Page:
It appears that the determination of some of the States at the South, in the limits of which several Indian tribes own and occupy lands, to avail themselves of the present crisis to drive off the natives, and take possession of their territories. The State of Georgia, more especially, having for a time coveted their neighbors' property, seem to be bent upon the accomplishment of this favorite object with as little delay as possible. In the year 1802, the government of the United States agreed with the State of Georgia, not with the Indians, to procure the Indian lands for that State as soon as practicable. The Georgians seem to understand practicability to allude to power; and as the United States have long been able to force the Indians to quit, they complain much of delay in using that power; and finally, being tired of waiting, they have commenced a series of measures, the effect of which they intend shall be to clear the ground of the natives, that they may seize it for themselves. A few years since, a pretended treaty was entered into by a part of a tribe, in which was the form of a provision that they should quit the country. The instrument was hurried through and sent to Congress, and there, in point of form, ratified by the Senate. Upon a representation of facts, alledging (sic) that it had been fraudulently obtained; the Senate annulled it; and a new one was entered, and sanctioned by the government. The politicians of Georgia complain loudly of the refusal on the part of the national government to adopt as valid, and to execute, this fraudulent treaty; and many threats of proceeding themselves against the Indians, have been uttered in that State.
We presume the present generation of politicians in Georgia have forgotten what took place in their own State; somewhat more than thirty years ago. The legislature of that State, in the year 1795, if we recollect right; having a strong disposition to speculate in lands, as exists in the State at the present time, sold a large quantity of land, commonly called the Yazoo purchase, and received more or less of the pay therefor. A great noise was made about this sale, and at subsequent election, a new set of men were chosen to the legislature; who in a formal manner, and by a legislative act, declared the sale to be void, on the ground of fraud in the contract; and then, formed a grand and solemn procession of the members, who moved in a dignified manner to a bonfire, and committed all the records of the State, that related to this transaction, to the flames.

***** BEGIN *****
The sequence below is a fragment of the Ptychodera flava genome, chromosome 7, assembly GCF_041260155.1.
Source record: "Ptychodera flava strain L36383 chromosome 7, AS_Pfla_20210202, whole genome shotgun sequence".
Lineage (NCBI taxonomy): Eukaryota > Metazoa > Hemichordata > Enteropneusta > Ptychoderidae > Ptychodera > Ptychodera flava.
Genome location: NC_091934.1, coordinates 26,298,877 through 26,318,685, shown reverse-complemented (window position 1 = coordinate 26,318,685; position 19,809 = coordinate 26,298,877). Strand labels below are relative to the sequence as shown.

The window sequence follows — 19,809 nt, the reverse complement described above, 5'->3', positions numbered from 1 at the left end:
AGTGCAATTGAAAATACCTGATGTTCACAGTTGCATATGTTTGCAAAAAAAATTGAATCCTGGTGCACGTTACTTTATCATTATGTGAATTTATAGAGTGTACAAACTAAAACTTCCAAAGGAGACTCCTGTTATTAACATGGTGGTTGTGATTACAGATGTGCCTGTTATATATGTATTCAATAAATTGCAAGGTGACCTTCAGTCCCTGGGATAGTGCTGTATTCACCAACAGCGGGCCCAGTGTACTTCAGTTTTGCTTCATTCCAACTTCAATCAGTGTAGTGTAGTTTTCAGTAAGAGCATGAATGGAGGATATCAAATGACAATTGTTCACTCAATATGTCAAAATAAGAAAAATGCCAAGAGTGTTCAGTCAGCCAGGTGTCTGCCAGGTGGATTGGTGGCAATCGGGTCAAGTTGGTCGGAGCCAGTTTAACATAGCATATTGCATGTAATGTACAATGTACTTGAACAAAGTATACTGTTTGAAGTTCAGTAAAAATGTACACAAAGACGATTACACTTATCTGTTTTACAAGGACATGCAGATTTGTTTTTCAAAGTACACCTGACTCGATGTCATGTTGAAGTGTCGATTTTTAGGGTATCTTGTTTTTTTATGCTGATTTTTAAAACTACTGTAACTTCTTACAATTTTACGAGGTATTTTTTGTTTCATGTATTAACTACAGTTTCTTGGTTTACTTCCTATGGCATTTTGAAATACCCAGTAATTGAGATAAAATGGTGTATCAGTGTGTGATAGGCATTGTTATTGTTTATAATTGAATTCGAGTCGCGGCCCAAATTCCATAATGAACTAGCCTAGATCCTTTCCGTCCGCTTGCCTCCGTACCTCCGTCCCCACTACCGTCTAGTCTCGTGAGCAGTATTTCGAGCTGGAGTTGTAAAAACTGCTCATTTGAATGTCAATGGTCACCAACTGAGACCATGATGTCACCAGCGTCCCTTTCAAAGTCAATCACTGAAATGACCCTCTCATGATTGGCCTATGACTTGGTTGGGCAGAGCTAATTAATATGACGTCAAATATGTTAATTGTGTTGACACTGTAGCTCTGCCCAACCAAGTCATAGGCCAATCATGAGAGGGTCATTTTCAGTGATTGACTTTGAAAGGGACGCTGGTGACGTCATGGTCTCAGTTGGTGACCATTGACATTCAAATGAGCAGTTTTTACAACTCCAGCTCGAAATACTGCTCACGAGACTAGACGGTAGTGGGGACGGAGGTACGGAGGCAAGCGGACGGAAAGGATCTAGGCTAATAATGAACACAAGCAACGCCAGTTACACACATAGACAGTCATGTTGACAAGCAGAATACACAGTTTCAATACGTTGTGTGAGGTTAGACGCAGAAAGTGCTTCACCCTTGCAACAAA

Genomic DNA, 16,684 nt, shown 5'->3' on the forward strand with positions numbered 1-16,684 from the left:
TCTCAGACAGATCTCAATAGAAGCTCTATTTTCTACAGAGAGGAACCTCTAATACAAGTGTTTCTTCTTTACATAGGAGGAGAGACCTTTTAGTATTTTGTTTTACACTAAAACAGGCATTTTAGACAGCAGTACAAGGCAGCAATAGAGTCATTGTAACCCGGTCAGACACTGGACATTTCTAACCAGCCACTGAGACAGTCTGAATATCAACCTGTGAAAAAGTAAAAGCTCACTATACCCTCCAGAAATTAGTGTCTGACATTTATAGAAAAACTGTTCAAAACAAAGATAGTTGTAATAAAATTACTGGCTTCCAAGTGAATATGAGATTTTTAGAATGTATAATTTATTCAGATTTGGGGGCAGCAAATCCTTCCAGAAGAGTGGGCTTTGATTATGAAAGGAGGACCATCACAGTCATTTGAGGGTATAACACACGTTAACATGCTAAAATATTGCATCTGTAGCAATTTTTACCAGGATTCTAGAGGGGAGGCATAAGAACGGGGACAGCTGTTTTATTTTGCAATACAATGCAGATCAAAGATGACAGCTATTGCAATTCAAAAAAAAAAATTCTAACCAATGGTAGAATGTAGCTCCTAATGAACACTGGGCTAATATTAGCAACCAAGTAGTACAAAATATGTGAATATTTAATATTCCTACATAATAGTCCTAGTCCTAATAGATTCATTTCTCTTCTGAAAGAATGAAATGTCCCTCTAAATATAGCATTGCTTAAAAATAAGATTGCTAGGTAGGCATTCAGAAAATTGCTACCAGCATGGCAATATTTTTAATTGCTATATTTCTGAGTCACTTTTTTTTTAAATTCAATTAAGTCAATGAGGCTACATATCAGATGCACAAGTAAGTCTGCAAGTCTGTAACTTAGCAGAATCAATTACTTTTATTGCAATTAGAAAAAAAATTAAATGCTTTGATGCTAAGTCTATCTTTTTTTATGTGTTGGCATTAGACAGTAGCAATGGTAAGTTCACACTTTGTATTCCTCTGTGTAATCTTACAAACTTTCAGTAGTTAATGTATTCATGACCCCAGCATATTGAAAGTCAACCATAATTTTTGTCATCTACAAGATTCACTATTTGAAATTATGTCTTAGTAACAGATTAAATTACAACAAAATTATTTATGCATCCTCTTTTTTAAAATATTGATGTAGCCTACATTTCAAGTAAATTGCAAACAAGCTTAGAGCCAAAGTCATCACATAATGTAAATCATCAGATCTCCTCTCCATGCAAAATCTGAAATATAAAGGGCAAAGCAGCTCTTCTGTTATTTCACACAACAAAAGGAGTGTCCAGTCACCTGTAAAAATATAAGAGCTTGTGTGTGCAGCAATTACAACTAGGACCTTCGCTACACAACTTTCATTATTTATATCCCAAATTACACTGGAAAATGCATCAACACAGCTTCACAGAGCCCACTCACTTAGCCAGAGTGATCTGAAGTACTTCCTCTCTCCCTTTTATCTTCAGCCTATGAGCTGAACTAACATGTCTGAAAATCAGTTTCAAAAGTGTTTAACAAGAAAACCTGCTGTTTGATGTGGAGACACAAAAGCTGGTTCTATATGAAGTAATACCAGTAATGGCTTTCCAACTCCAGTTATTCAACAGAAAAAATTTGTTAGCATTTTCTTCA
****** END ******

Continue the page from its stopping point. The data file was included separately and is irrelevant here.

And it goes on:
This seems to be a precedent in point, the authority of which that State cannot gainsay or dispute, to show the power of the legislative body to vacate and destroy a legislative act, on the allegation of fraud. The cases, in this respect, are precisely parallel. In the Yazoo purchase, the legislature of Georgia satisfied themselves at least, that there was fraud in that contract, and on that specific ground declared it null and void. The Senate of the United States became equally convinced that the pretended treaty above referred to had been fraudulently obtained, and therefore considered it as null and void.
In this state of things, then, the state of Geo. must find some other ground on which to justify their proceedings calculated to force the Indians from their own grounds, for the purpose of seizing them for themselves. Indians are men, not beasts; and therefore cannot be hunted like bears and wolves- they are red, not black, and therefore cannot be treated with gross injustice like negro slaves. If unlawful violence is used towards them, we trust, there is still, low as we are reduced, justice enough in the country to protect them from violence ' robbery. If there is not, we have confidence that there is a higher power that will first or last avenge their wrongs.